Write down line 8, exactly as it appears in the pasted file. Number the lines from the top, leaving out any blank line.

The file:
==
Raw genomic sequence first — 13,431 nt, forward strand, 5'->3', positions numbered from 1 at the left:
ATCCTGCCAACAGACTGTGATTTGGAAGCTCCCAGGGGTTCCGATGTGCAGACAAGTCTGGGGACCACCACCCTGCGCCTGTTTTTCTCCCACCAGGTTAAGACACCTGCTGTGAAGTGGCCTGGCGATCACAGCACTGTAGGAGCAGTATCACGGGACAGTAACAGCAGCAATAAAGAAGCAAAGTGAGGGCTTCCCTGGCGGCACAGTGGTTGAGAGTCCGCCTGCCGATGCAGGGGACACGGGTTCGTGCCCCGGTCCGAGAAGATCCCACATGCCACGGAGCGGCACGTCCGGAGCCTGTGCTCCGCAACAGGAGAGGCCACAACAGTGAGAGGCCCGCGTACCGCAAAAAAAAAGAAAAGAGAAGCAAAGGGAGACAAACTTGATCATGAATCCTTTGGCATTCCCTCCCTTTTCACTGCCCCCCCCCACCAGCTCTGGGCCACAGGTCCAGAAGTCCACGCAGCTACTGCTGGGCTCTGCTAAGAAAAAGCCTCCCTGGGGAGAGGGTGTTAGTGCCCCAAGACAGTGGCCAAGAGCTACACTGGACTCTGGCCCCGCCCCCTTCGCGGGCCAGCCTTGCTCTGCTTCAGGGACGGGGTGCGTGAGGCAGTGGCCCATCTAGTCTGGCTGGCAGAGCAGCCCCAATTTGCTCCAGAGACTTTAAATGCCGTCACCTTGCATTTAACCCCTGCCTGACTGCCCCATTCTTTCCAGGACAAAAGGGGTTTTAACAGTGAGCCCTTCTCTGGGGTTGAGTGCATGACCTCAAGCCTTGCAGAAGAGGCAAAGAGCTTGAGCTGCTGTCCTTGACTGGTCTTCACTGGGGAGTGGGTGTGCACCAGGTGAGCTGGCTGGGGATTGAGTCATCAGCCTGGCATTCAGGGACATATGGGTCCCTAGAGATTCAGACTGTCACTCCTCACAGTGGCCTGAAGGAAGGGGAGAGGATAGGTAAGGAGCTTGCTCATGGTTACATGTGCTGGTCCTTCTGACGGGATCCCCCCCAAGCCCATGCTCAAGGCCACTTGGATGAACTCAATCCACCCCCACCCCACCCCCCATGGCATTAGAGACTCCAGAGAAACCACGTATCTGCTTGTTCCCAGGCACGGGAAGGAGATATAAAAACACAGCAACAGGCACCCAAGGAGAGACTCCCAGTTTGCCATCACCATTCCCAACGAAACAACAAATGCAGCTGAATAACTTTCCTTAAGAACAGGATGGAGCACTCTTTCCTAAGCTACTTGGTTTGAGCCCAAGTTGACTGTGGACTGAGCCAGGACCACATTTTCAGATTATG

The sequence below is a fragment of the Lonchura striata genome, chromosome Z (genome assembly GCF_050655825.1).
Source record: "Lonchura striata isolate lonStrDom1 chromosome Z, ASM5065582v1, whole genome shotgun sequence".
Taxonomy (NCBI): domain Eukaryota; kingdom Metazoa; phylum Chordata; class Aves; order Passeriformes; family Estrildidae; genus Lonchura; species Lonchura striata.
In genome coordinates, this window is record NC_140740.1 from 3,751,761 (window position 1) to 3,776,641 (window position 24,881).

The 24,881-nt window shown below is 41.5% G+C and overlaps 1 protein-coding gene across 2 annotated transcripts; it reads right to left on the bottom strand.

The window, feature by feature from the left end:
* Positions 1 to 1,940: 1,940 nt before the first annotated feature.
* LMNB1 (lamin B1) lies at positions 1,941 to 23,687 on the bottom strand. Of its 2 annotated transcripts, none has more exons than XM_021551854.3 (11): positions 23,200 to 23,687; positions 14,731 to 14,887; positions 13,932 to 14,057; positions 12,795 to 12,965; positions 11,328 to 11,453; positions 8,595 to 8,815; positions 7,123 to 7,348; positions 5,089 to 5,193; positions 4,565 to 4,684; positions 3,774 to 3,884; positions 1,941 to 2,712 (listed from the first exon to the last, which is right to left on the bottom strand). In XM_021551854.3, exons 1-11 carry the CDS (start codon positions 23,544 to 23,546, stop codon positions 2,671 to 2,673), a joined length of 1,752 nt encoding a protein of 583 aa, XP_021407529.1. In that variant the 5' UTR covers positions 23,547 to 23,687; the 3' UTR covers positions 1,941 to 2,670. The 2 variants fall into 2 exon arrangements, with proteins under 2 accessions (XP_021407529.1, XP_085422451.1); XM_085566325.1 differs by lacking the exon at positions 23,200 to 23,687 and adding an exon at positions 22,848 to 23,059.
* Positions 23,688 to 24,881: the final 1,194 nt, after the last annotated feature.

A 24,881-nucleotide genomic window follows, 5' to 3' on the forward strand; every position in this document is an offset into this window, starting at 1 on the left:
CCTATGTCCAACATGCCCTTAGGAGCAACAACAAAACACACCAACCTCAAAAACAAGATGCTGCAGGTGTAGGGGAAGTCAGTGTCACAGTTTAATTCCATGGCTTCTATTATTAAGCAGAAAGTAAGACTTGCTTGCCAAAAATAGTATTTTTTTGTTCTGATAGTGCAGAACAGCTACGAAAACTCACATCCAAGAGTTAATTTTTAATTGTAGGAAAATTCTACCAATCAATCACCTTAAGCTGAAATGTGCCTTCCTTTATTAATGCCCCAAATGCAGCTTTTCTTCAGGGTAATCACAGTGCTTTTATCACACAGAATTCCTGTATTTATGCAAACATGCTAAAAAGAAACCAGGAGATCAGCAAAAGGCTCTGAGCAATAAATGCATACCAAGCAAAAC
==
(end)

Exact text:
The window, feature by feature from the left end: